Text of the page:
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Cornell Law Review

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employment law, liability insurance, proportional risk


Insurance Law | Labor and Employment Law | Law


Many businesses purchase Employment Practices Liability Insurance (EPLI), a form of insurance that protects them from claims of discrimination, harassment, retaliation, and wrongful termination. But critics of EPLI argue that allowing insurance coverage for employment liability detracts from employment law's goal of deterrence and from notions of justice. We assess the validity of these criticisms by examining the nature of employment law claims and by reviewing characteristics of the current EPLI market. We find that past critiques miss the mark in diagnosing EPLI's major problem.

The EPLI market, for the most part, functions in a way that poses little to no threat to the goals of employment law. However, one specific characteristic of EPLI stands out as particularly concerning. Our review of market sources indicates that EPLI contracts, as currently written, often do not exclude intentional actions of any sort. As such, EPLI policies generally cover employment law claims regardless of whether upper management (i.e., those responsible for decision making on behalf of the business) played a role in the prohibited employment action, either from the outset or as part of a cover-up.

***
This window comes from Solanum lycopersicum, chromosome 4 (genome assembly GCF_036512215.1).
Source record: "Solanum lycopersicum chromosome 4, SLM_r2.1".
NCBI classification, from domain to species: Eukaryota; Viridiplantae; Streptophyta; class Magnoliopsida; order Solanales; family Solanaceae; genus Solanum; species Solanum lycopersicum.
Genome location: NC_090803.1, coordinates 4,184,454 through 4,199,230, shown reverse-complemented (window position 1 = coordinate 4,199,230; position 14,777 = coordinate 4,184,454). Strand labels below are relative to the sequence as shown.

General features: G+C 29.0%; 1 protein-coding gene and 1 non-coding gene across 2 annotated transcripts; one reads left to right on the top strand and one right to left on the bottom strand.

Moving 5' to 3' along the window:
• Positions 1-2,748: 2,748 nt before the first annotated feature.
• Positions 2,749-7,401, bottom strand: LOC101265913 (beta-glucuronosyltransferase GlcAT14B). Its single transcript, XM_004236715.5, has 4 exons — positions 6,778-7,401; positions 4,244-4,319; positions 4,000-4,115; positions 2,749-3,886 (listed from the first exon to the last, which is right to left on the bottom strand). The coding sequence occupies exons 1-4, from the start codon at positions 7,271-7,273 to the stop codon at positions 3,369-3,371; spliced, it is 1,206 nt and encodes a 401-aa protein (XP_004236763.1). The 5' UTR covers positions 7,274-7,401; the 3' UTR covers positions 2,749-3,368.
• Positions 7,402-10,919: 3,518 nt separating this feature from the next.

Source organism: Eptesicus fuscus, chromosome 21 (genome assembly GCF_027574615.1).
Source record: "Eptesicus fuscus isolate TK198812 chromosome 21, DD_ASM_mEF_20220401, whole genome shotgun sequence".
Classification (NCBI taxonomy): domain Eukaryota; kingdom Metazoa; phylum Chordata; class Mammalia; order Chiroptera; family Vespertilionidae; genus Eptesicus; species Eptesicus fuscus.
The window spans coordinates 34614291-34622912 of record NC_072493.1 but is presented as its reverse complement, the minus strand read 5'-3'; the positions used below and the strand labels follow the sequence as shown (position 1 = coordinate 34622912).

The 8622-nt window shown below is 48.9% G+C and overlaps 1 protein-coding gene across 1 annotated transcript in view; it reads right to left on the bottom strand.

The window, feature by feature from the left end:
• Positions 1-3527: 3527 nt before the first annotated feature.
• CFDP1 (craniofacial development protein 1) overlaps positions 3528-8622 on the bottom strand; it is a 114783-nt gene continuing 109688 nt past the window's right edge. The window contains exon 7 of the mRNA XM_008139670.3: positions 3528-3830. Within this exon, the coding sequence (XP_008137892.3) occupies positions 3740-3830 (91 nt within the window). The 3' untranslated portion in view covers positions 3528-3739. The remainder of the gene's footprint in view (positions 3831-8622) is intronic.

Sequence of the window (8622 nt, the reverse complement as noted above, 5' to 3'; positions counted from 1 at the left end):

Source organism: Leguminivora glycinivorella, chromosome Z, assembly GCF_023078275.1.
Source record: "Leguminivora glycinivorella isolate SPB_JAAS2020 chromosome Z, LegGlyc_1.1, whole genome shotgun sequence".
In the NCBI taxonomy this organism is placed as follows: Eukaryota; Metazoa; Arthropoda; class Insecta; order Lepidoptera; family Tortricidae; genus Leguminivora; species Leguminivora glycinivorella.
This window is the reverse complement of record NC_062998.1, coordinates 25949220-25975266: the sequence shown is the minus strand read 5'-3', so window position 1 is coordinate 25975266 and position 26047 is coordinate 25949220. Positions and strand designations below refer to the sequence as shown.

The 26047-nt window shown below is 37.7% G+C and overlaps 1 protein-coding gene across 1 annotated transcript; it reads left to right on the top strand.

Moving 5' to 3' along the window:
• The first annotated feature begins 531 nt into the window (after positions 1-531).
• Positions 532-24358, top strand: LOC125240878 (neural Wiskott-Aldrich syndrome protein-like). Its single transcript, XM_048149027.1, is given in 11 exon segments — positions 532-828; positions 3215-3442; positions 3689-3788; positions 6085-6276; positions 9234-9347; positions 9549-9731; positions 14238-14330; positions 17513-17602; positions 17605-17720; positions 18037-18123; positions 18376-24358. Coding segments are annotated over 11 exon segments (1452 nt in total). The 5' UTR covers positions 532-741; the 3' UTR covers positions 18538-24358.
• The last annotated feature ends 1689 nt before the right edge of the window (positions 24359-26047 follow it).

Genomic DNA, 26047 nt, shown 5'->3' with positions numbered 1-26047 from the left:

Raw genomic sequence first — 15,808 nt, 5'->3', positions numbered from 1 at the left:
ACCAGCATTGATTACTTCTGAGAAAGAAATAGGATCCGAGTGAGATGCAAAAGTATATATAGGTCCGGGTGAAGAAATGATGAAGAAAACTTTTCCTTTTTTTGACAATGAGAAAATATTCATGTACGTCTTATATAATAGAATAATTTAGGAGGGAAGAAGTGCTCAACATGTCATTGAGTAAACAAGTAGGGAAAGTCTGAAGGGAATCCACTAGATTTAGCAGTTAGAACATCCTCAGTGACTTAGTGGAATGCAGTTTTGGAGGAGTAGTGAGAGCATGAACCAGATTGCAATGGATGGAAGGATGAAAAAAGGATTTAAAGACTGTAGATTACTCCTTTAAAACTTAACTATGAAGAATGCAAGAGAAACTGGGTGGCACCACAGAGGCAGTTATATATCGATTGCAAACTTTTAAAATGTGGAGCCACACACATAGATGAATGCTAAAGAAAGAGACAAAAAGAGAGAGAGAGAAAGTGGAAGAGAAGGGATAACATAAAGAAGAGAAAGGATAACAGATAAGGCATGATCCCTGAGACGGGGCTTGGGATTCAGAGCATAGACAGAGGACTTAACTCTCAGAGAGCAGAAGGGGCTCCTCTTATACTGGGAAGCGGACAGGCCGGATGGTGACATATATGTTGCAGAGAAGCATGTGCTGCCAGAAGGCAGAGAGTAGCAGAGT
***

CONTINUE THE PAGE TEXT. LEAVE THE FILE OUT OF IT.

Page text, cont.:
This current EPLI market norm explains why insurers agreed to pay out The Weinstein Company's (TWC) and codefendants' liability for Harvey Weinstein's pervasive sexual harassment, even though Weinstein's behavior was widely known within TWC. We argue that this outcome is troubling from the standpoint of ex post moral hazard. Insuring liability for this type of behavior incentivizes a business's decision makers to attempt to cover up instances of discrimination, harassment, retaliation, and wrongful termination, rather than addressing them head-on.

Despite this significant concern, we argue that the EPLI market can enhance employment law's goals of deterring bad behavior and compensating victims but only if properly structured. Specifically, we suggest that the extent of a business's fault, as evidenced through upper-management involvement, should correlate with their direct payment of damages. Under such a system, a business like TWC in which upper management knew of the unlawful activities would be held to a higher standard of accountability than, for instance, a business that immediately addresses allegations of a hostile work environment created by a mid-level employee.

We propose regulating EPLI contracts by mandating that-in cases of upper-management bad faith-either EPLI insurers have the right to pursue subrogation against the business or the business must pay a minimum proportional risk sharing (i.e., coinsurance) rate. Concurrently, legislatures could grant the EEOC (and corresponding state and local agencies) the power to pursue uninsurable fines in the most egregious cases. Such a structure would hold businesses accountable in situations when upper management plays a role in the commission or cover-up of a prohibited employment action while still allowing the EPLI market to reduce risk to businesses, disseminate best practices, and help compensate victims.



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